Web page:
Shining the Light on Tooth Fractures
Teeth are strong, and by practicing good home care with regular professional cleanings and check-ups you are working to keep them strong! But, however diligent you may be at using these procedures, thus protecting your teeth cavities and erosion, we still cannot guarantee that accidents won’t happen, and unfortunately accidents can lead to fractured teeth.
Fractured teeth are the second leading cause of tooth loss in adults, with the first being periodontal or gum disease. There are several things that can cause teeth to chip, fracture or break, you may inadvertently bite down on something hard, sports injuries and accidents such as falling, being hit in the mouth or being involved in traumas such as a car accident. These factors can all break and crack teeth. Also large cavities can sometimes lead to ‘more cavity than tooth’ and the resulting thin shell of tooth is vulnerable to cracking and breaking.
For teens and young adults there is a new source of tooth fracture on the horizon – tongue and lip piercing. As this fad spreads, we are seeing more fractures in the front teeth among its followers. One study was conducted in Israel, where as many as 20% of teens have tongue or other oral piercings. Of the pierced teens in the study, researchers found that about 15-20% of them had either fractures or budding gum disease in their front teeth! Since prevention is obviously the best cure, the study’s authors encouraged the parents of teens who are looking at getting pierced to persuade them to change their mind. This may be easier said than done, but consider the hazards of tooth loss, as one author stated, “your kids will thank you for it later in life”.
How Will I Know If I Get A Tooth Fracture?
You’ll know if your tooth breaks severely enough to expose the sensitive inner material and nerve, it will hurt! The pain however, may come and go, it can be extremely sensitive to hot and cold drinks, or just being exposed to the air. The pain increases when you chew and put pressure on the tooth. You can also feel the sharp edge of the broken tooth with your tongue. If you experience any of these unfortunate events, please make an emergency appointment with your dentist to begin the correction and repair process.
Many tooth fractures, however, do not hurt and this is where the trouble comes in. Tiny hairline fractures that don’t enter the sensitive part of the teeth often go undetected. Over time, these fractures can form areas for bacteria to collect and begin the all-too-familiar process of producing acids that lead to tooth decay. Since any fracture is capable of going deeper, the existence of undetected fractures sets you up for a broken tooth waiting to happen. If the situation progresses to ‘more cavity than tooth’, the entire outer structure could fail. So often, these things happen at the worst possible time too. Like the start of a long holiday weekend, or the first night of your honeymoon, well, we surely hope not!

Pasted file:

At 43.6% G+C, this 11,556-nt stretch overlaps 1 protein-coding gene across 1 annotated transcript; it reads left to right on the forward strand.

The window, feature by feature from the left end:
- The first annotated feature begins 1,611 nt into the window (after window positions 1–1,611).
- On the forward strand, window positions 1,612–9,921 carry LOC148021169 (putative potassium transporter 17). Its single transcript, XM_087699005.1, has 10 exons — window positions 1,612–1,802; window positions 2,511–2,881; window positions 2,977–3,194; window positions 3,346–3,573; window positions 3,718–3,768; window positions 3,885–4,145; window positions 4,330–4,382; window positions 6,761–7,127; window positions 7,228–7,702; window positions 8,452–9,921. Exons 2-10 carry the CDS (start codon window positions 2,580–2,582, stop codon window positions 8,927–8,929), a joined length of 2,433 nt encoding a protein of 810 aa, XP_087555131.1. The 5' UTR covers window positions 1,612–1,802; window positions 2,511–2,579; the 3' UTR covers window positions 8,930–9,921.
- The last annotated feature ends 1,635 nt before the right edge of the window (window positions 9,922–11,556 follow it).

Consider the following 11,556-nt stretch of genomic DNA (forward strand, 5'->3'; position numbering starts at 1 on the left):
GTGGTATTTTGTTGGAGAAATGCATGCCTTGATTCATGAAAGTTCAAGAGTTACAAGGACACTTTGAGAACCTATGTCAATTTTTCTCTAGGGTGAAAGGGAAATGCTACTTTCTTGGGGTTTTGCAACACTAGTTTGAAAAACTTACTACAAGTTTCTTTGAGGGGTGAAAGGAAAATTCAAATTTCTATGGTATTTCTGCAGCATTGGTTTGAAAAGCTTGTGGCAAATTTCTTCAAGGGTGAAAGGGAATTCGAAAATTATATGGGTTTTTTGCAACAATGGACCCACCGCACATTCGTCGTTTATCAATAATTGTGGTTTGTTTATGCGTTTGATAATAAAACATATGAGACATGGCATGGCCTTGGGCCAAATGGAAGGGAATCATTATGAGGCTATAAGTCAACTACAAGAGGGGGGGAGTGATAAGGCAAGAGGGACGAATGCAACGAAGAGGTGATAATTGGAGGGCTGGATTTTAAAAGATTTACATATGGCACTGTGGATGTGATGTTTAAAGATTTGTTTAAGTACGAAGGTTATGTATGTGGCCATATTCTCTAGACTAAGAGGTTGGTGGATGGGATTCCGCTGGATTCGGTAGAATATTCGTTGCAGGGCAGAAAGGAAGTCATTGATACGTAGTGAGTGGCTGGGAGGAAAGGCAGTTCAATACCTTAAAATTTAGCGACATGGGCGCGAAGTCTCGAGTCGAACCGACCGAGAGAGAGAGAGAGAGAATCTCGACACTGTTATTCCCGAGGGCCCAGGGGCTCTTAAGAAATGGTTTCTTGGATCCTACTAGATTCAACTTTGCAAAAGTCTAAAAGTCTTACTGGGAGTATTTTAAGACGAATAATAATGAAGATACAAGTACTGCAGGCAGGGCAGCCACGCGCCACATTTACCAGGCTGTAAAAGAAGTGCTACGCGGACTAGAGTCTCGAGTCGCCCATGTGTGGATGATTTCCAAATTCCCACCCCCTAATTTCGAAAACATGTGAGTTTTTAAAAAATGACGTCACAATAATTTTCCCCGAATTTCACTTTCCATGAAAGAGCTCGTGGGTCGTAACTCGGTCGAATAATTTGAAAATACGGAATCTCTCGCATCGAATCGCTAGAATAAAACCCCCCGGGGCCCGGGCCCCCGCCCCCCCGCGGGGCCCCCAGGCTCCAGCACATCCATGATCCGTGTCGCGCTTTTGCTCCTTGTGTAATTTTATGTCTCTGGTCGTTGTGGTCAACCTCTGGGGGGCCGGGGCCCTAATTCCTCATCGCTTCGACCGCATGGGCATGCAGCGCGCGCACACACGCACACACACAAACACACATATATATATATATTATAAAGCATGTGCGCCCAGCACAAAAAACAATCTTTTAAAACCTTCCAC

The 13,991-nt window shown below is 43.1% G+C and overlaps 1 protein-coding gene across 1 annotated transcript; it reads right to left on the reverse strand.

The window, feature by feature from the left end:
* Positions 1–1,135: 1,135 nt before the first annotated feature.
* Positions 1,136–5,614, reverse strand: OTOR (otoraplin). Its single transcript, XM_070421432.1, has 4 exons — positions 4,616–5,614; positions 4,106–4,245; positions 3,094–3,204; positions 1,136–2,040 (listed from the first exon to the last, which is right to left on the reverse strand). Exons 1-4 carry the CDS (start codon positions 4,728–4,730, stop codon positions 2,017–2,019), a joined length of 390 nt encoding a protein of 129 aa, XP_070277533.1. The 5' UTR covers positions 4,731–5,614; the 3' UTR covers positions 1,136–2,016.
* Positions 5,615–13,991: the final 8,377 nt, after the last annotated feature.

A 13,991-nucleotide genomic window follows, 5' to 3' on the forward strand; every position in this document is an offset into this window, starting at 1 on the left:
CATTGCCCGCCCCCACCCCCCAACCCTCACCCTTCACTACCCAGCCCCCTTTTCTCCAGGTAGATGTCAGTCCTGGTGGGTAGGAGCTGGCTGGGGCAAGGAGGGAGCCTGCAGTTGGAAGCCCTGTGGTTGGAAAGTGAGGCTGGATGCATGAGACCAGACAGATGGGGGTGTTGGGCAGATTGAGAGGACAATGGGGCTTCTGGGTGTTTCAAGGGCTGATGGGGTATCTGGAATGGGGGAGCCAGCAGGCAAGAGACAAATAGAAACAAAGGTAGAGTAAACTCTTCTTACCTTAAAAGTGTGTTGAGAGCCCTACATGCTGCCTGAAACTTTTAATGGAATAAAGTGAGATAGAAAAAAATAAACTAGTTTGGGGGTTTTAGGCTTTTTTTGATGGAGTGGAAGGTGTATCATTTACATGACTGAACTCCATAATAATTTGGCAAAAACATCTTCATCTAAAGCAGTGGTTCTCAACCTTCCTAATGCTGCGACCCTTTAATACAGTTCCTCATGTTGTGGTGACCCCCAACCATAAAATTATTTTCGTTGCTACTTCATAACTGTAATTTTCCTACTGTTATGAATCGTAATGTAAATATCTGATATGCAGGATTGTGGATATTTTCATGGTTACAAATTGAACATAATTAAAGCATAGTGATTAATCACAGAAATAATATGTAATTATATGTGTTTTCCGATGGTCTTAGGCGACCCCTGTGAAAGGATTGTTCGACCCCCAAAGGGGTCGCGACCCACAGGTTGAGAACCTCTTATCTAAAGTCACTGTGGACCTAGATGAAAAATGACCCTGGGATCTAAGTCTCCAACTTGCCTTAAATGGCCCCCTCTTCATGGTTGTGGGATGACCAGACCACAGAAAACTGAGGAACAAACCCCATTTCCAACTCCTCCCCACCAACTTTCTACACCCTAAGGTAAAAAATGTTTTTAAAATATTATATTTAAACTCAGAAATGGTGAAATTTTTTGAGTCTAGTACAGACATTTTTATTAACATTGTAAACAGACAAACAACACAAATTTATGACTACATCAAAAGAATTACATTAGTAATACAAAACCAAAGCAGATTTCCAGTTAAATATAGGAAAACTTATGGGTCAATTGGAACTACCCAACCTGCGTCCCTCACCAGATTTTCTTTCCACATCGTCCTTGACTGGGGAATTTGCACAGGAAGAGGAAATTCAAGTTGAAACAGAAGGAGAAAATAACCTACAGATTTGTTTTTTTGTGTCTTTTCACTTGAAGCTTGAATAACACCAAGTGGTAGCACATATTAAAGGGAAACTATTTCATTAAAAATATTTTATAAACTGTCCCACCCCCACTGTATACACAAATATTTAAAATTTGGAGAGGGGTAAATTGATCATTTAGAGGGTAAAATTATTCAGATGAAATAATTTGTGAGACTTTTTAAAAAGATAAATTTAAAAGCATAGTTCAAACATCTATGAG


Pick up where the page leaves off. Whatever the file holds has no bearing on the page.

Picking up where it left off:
The key then, is to find and correct these little cracks before they become big ones. This is easier said than done. X-rays cannot be used to detect unseen fractures like those in bones, so often they are missed. Fortunately there is a new non-invasive approach called transillumination. This long word literally means ‘shining the light through’, and it is something that should be done with every examination these days.
Light Helps Us Find It, So We Can Fix It
As a kid, did you ever play with a flashlight on an overnight camping trip? Remember how the light could shine through parts of your hands, or produce weird looking shadows and effects (and a nice atmosphere for ghost stories) when angles on your face? In a sense, what you were doing was transilluminating.
The same principle holds in the dentist’s office (but without the ghost stories). A small, high intensity light is used to illuminate the teeth, gums and other mouth parts. Any small undetected fractures, such as the ones we have discussed above can easily be seen with this technique. Once found at this early stage, very often the crack or chip can be repaired with no risk of losing the tooth. This is so much easier than waiting for your tooth to start hurting or fall apart when the risk of losing the tooth becomes very real.
Many other potential problems can be found and corrected by using this transillumination method. These include small cavities, plaque or tartar located beneath the gumline, any hemorrhaging that might occur in injured teeth and any flaws or bubbles in cosmetic applications such as dental veneers. I believe that “a stitch in time saves nine” and examination procedures using on the power of light to find little problems, ensure they can be fixed before they get too big!